Eltrombopag, a drug that was designed to stimulate production of platelets from the bone marrow and thereby improve blood clotting, can raise blood cell levels in some people with severe aplastic anemia who have failed all standard therapies.
About one-third of aplastic anemia cases do not respond to standard therapy, a combination of immune-suppressing drugs. Although bone marrow stem cell transplantation is an option for some, patients without a matched donor have few treatment options. The findings of this new clinical study, carried out by the National Heart, Lung, and Blood Institute (NHLBI) of the National Institutes of Health, suggest eltrombopag could be a second-line therapeutic option for them.
"Eltrombopag and Improved Hematopoiesis in Refractory Aplastic Anemia," will be published online July 5 in the New England Journal of Medicine.
Aplastic anemia is a rare blood disorder, with about 600 new cases in the U.S. each year. Aplastic anemia results from the destruction of bone marrow stem cells, which mature into red blood cells that carry oxygen, white blood cells that fight infection, and platelets that prevent excess bleeding. Symptoms of the disorder include fatigue, frequent infections, and hemorrhaging. In severe cases unresponsive to treatment, death can occur.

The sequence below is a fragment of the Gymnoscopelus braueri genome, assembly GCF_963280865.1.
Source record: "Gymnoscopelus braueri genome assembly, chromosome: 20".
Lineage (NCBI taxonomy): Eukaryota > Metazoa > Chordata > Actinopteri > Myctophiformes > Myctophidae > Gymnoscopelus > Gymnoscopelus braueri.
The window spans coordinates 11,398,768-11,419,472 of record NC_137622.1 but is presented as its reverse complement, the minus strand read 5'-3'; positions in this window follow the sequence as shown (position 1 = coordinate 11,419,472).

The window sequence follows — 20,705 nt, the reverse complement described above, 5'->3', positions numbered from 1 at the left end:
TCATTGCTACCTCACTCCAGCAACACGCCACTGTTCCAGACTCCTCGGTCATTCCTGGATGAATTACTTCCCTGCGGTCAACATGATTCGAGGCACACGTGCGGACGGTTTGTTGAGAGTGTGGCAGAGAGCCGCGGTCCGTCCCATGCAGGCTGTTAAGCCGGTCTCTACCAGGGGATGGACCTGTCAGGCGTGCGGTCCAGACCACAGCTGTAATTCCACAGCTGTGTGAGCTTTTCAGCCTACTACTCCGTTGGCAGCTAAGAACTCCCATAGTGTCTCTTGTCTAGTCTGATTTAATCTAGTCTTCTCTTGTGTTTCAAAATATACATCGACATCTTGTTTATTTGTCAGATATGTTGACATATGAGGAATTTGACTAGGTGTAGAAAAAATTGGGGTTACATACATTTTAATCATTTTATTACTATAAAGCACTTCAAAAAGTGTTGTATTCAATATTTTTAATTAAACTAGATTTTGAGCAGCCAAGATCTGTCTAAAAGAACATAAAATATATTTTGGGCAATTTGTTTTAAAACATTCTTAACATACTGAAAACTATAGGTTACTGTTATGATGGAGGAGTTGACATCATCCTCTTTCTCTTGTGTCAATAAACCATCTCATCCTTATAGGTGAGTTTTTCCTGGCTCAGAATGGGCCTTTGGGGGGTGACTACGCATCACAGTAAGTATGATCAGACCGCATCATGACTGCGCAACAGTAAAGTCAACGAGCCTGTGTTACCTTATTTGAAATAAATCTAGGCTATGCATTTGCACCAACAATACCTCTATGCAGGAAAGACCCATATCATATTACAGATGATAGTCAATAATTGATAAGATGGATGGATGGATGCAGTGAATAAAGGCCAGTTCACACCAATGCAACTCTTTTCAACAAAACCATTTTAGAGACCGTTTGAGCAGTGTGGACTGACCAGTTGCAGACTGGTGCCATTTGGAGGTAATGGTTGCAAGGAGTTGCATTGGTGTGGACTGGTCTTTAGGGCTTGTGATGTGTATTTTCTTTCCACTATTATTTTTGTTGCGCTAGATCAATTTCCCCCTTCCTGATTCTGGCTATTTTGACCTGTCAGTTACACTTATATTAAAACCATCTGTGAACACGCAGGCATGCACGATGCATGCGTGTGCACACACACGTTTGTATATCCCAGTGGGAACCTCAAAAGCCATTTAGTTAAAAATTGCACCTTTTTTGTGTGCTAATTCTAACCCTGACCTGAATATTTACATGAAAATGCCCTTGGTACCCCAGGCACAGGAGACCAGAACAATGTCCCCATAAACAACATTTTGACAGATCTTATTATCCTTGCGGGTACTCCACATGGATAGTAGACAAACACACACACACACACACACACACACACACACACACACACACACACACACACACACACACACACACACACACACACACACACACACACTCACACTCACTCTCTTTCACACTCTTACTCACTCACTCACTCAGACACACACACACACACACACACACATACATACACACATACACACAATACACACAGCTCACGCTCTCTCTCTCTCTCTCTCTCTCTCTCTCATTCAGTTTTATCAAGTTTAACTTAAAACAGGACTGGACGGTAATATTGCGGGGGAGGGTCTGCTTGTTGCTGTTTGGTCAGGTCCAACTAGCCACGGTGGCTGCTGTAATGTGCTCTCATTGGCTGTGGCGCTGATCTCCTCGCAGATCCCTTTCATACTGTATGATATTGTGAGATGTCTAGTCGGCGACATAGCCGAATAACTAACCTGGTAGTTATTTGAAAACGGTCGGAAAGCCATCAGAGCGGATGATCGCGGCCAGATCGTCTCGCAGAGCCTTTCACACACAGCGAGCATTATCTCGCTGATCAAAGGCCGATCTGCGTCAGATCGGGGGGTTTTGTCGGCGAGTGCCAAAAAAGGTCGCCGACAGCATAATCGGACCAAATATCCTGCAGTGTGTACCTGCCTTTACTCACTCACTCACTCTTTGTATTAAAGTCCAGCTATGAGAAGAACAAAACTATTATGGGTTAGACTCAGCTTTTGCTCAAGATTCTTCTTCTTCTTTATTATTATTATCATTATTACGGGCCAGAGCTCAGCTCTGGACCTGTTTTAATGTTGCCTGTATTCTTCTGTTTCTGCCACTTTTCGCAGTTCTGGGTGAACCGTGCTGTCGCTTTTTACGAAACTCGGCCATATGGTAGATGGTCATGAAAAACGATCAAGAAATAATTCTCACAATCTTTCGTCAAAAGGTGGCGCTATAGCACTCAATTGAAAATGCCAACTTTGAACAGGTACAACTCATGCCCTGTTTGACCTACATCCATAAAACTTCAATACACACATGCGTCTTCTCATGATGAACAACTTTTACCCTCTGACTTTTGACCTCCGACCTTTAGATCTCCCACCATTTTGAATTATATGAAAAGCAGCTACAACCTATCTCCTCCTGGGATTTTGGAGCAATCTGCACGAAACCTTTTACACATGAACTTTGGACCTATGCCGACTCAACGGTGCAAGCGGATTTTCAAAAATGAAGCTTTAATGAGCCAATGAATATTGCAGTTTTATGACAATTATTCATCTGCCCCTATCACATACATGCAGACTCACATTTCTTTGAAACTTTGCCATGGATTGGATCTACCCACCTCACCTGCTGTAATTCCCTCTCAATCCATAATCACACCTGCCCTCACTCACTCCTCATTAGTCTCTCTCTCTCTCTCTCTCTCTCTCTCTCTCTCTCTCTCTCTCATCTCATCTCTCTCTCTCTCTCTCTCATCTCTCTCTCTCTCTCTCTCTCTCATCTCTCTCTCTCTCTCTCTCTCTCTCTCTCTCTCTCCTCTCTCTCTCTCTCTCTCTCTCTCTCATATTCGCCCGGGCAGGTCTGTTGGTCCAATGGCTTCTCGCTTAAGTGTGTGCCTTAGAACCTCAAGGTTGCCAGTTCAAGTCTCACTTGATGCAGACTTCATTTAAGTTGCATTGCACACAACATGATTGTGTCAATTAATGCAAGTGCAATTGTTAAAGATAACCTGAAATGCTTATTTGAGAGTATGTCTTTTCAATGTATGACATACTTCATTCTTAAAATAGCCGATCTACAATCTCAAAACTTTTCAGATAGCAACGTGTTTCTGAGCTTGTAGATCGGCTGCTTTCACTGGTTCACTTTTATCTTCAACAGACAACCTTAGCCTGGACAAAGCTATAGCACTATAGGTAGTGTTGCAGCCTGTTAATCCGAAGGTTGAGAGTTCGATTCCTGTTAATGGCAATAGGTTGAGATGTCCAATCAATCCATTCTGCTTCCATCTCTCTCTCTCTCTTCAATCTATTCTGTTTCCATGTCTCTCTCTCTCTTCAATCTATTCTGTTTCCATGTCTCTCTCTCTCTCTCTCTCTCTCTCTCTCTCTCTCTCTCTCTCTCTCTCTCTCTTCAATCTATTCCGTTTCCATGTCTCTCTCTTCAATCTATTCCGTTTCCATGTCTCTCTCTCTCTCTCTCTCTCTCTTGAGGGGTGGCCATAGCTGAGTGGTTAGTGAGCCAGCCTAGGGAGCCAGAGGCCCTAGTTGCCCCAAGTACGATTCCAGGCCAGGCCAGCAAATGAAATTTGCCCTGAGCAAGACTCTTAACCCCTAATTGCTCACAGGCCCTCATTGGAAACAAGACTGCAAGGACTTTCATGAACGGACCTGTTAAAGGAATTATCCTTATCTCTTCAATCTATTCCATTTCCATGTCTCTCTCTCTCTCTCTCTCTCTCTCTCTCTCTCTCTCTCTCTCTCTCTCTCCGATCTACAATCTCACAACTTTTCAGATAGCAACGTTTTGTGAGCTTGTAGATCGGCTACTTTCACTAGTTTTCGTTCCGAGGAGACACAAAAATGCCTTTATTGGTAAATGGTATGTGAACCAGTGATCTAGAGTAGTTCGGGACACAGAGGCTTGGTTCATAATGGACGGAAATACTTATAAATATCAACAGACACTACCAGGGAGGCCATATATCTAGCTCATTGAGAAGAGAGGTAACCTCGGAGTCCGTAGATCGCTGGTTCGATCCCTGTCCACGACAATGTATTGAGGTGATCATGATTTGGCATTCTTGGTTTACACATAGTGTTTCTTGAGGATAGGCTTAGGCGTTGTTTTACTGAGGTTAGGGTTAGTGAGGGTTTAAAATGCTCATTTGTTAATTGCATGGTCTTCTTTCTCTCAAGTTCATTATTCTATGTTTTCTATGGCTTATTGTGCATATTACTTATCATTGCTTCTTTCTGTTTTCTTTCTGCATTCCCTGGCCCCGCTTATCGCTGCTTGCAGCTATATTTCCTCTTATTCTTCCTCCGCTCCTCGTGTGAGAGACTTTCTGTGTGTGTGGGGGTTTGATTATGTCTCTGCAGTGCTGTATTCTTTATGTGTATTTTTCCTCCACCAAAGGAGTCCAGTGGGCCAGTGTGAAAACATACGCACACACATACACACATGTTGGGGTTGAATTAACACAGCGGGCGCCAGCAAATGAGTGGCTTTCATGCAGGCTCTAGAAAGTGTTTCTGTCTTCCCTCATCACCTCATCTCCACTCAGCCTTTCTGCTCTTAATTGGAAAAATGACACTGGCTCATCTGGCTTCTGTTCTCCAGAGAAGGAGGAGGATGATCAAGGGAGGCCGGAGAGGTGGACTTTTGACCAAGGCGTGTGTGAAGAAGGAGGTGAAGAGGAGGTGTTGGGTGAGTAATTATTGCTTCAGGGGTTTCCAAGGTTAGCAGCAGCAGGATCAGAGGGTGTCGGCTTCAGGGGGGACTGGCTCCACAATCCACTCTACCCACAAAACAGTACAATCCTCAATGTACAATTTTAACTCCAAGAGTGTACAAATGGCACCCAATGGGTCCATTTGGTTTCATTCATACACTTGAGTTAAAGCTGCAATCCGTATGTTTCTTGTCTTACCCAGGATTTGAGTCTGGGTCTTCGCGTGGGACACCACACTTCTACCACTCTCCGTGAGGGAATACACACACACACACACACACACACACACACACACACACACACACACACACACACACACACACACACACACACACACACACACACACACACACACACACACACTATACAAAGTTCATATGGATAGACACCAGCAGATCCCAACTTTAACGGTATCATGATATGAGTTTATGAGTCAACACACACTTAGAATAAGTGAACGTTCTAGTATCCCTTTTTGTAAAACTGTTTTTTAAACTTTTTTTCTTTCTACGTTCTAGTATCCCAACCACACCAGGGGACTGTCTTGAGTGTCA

Eleven of 25 participants enrolled in this phase 2 study showed improved production of at least one type of blood cell (red blood cell, white blood cell, or platelet) after 12 weeks of oral eltrombopag therapy. Among the seven volunteers who continued taking the pills long-term (8-32 months), six eventually showed an improvement in all three types of blood cells, and were able to maintain safe blood counts without needing red blood cell or platelet transfusions. Overall the drug was well tolerated, with few side effects.
The research team in the NHLBI Hematology Branch tested eltrombopag because this drug had previously been shown to boost platelet levels in both healthy people and people with reduced platelets due to hepatitis C infection or immune thrombocytopenia, blood disorders that like aplastic anemia result in low platelet counts and increased risk of bleeding.
The encouraging finding in this study was improvement in red blood cell and white blood cell counts in some aplastic anemia patients, suggesting that the drug can stimulate bone marrow stem cells and perhaps have wider utility than initially predicted.
Cynthia Dunbar, M.D. is a senior investigator in the NHLBI's Hematology Branch and a coauthor on the study.
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